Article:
It wasn’t that long ago in Mauricio Pochettino’s management career that he went a full summer without being granted any new players at all.
Three years later, in a different country and, on the surface, in a different footballing stratosphere, he is about to be handed the most glamorous signing in the history of the sport, Cristiano Ronaldo.
For Pochettino, there may well be a sense that he has earned something like this at this point. His time at Tottenham was characterized by limited resources for the majority of the time. The notion of being in charge of Lionel Messi must be sending him into a condition that is almost like a dream.
For Pochettino and Paris St-Germain, this is truly the stuff of fantasy, and they will at the very least be aware that the anticipated arrival of Messi will significantly increase the global profile of their club.
This is a move that cannot go wrong for a team like PSG. Pochettino, on the other hand, is dealing with a different situation. Expectations are already sky-high in Paris, and they will skyrocket much higher if and when Messi’s arrival is officially announced. Although Messi-Neymar-Mbappe appears incredible on paper, Pochettino will pay the price with his career and his reputation if he fails to make the combination work in practice.
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Messi’s efficacy at the top level of the club game has come under increased scrutiny in recent years, and it has gotten increasingly difficult to ignore the evidence. With the exception of the 2015 Champions League title, he and Barcelona have only advanced once farther than the quarter-final stage of the competition since that time.
There is one caveat: Barcelona is a complete wreck, and their squad-building has been haphazard in recent years, particularly in the Champions League. Despite this, Messi has regularly been the best player on the planet, which speaks something about his own abilities. However, there have been a few instances in which Messi has been a contributing factor to a team’s woes in key European games.
Today’s top-level European football is, more than ever before, a game of systems. The previous three Champions League champions were Jurgen Klopp’s Liverpool, Hansi Flick’s Bayern Munich, and Thomas Tuchel’s Chelsea, all of whom are currently playing in the Premier League. Every single one of the three coaches in German, and they all coached teams in which the collective was considerably more important than the individual. When up against these 11-man units, Messi has appeared as if he is a helpless soloist at times.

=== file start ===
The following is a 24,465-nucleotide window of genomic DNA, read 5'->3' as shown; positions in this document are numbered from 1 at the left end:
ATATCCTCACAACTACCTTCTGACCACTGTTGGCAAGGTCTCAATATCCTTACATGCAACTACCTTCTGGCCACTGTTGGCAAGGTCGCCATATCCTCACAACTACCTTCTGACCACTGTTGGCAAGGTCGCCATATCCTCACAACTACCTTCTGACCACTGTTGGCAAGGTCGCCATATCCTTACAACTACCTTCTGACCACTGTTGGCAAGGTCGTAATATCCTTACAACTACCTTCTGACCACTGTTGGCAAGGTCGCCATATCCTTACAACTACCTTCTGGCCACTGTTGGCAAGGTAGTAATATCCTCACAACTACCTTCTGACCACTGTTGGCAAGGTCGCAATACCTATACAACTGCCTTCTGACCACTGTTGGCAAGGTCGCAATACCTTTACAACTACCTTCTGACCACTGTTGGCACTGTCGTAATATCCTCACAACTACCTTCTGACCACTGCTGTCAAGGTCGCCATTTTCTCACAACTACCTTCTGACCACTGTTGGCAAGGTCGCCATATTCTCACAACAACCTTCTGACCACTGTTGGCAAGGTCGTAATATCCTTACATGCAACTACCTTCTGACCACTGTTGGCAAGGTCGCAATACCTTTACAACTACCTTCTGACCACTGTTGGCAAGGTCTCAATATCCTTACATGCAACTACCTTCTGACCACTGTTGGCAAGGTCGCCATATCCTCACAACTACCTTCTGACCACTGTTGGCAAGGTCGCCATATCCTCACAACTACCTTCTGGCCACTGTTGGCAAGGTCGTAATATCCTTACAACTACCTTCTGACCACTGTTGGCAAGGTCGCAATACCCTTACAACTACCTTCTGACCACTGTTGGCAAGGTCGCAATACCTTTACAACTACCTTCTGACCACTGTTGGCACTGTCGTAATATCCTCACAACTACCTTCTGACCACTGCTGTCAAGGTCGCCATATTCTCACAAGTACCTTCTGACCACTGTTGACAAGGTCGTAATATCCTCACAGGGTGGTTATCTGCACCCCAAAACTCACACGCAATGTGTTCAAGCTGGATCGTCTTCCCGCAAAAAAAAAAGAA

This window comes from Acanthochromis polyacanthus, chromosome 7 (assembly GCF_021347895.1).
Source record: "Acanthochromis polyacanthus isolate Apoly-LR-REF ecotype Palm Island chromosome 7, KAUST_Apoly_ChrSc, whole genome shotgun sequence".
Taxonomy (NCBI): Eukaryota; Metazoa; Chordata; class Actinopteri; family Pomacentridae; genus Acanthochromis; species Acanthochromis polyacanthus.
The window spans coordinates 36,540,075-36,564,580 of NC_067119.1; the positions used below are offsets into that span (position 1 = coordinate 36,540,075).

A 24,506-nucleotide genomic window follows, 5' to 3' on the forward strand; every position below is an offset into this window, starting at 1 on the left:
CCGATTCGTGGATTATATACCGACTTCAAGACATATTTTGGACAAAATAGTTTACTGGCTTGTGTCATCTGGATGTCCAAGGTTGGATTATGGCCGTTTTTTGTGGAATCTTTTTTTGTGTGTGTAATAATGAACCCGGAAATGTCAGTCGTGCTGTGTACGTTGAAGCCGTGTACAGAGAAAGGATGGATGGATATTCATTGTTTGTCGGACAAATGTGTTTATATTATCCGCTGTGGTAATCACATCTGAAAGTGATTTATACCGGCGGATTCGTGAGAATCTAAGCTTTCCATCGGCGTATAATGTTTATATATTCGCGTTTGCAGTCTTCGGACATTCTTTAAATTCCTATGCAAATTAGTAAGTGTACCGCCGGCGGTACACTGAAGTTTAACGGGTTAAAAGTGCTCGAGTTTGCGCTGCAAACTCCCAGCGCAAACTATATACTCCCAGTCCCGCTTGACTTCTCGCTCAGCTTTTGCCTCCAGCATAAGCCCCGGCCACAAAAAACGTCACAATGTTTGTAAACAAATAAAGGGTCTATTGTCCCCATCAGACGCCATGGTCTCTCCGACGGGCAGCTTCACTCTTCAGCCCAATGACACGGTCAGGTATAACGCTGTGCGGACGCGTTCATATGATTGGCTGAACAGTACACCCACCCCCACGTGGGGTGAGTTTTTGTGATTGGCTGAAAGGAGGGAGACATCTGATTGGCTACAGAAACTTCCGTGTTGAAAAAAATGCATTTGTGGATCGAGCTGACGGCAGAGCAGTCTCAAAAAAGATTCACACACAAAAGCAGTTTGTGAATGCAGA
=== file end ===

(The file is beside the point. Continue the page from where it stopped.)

Pochettino already has a player in Neymar who has an on-and-off relationship with defensive attentiveness, and he can use him to his advantage. Is it possible for a team to win the Champions League in 2021 with two stars who prefer to pursue their own interests? Will the other nine players be willing to do their jogging for Messi and Neymar if they are given the leeway to do so? Will Mbappe not believe himself to be deserving of special consideration?
Messi and Neymar have a close friendship away from the field and have previously flourished when they have played together. They were part of the Barcelona team that won the treble in 2015, alongside Luis Suarez. However, Neymar was still a youngster at the start of that season, and he was still looking to establish himself. Messi was at the pinnacle of his physical abilities at the time. Furthermore, they had an accomplice in the form of Suarez, who could both perform the dirty work and create goals for his teammates. Mbappe, on the other hand, is not that player.
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Having said that, there is no doubt that Messi will bring goals, assists, and an abundance of spectacular moments to PSG. After all, we’re talking about a player who has scored at least 30 goals in each of the last 13 seasons. Ligue 1 teams such as Troyes, Metz, Strasbourg, and Brest are in for a rough ride in 2018, and few would bet against Paris Saint-Germain reclaimed the Ligue 1 championship.
PSG’s team of individuals will be put to the ultimate test later in the season when they will unavoidably come up against one of Europe’s greatest collectives. Recent history, as well as the growth of the game, suggests that greater glory for the greatest of all time is far from assured.